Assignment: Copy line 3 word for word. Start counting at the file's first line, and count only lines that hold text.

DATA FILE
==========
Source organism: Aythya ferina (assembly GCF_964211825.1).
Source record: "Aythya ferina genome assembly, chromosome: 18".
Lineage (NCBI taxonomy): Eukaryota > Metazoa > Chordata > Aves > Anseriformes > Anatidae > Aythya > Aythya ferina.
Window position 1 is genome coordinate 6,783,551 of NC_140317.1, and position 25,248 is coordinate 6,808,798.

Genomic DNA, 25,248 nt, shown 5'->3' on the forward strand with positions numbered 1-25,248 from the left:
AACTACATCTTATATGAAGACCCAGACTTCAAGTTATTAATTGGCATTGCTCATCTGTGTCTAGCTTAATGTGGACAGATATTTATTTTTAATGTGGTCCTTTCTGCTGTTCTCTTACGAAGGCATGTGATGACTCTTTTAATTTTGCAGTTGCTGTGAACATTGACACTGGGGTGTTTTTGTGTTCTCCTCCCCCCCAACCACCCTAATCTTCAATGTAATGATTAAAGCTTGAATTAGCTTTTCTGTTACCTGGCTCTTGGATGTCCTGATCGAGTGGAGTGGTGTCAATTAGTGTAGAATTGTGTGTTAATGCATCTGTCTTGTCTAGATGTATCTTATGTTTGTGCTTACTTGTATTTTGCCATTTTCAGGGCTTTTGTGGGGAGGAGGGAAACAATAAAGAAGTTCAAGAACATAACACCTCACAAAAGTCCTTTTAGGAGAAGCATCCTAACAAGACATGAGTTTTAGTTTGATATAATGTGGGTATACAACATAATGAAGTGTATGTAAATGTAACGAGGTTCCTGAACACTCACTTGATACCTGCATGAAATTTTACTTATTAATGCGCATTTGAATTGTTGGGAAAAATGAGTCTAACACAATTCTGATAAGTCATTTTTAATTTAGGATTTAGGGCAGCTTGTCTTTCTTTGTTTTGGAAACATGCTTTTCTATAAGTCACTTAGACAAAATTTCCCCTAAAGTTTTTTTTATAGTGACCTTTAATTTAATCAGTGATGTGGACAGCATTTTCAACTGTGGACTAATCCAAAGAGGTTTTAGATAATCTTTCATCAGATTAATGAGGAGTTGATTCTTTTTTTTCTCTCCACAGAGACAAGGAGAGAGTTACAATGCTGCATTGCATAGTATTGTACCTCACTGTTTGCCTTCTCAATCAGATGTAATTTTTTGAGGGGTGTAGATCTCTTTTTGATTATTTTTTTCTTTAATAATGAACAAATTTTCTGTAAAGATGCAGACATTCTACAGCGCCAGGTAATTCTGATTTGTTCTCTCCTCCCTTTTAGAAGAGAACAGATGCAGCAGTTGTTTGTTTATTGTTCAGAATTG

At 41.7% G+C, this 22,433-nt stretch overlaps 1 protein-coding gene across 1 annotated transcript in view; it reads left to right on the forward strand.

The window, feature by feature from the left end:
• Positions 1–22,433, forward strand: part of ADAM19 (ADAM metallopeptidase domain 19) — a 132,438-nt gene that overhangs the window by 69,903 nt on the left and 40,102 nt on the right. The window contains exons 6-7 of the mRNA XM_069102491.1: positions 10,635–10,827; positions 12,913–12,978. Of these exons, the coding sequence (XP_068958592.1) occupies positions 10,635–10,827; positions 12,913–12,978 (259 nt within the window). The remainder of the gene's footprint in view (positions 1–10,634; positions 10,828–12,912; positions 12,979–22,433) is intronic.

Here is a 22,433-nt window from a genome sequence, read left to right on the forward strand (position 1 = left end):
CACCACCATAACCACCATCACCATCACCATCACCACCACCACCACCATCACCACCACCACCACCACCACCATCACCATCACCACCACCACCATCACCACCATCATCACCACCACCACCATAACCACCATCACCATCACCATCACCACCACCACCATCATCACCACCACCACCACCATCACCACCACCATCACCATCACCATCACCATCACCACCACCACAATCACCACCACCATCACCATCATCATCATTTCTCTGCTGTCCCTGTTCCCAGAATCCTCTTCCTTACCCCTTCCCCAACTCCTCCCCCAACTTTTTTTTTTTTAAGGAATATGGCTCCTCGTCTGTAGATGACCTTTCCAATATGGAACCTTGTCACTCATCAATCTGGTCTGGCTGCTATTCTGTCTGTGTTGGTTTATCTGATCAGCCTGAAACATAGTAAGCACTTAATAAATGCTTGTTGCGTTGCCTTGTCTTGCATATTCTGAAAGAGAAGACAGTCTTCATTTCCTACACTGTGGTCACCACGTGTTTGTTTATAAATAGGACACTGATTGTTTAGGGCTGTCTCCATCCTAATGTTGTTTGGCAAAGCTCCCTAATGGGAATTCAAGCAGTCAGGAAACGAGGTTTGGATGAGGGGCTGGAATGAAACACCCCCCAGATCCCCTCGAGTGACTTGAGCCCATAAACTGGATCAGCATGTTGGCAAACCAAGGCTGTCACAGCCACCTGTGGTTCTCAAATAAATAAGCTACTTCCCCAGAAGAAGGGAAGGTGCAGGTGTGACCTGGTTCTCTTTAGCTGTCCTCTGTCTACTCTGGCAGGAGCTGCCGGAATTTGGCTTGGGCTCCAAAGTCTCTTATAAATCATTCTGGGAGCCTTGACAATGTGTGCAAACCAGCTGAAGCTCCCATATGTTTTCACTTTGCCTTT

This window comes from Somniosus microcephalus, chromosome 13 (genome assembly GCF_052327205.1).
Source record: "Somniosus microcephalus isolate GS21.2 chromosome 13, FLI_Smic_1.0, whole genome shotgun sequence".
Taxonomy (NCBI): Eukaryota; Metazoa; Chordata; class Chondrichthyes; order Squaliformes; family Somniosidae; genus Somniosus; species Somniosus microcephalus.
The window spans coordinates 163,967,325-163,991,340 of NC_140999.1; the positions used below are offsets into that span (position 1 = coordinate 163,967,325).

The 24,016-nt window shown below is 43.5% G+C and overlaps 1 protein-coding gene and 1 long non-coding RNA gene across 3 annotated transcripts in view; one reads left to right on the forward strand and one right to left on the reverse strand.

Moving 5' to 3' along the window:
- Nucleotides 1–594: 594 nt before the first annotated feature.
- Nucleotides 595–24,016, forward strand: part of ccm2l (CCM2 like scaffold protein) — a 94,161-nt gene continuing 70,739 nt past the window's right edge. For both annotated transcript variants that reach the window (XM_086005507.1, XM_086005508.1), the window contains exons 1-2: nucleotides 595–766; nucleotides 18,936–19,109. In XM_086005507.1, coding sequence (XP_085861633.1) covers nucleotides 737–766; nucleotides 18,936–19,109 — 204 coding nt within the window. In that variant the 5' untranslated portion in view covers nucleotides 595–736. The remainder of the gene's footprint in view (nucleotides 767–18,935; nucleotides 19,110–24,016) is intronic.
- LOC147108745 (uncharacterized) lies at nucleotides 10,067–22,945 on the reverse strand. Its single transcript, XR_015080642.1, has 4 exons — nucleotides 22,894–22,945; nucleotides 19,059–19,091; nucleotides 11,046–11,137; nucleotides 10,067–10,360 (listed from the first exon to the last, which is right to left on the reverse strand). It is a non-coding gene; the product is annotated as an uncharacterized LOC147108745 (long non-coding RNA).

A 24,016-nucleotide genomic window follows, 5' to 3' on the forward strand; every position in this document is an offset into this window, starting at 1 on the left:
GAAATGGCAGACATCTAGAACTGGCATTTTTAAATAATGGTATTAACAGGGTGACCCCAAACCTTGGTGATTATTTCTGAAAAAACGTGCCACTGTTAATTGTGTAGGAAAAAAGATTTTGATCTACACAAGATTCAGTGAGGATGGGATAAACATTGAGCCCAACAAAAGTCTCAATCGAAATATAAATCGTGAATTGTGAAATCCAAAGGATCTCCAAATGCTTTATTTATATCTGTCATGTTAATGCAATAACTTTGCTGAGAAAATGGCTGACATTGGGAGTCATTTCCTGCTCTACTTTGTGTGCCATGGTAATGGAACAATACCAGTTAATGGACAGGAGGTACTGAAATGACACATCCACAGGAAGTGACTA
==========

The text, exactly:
Lineage (NCBI taxonomy): Eukaryota > Metazoa > Chordata > Aves > Anseriformes > Anatidae > Aythya > Aythya ferina.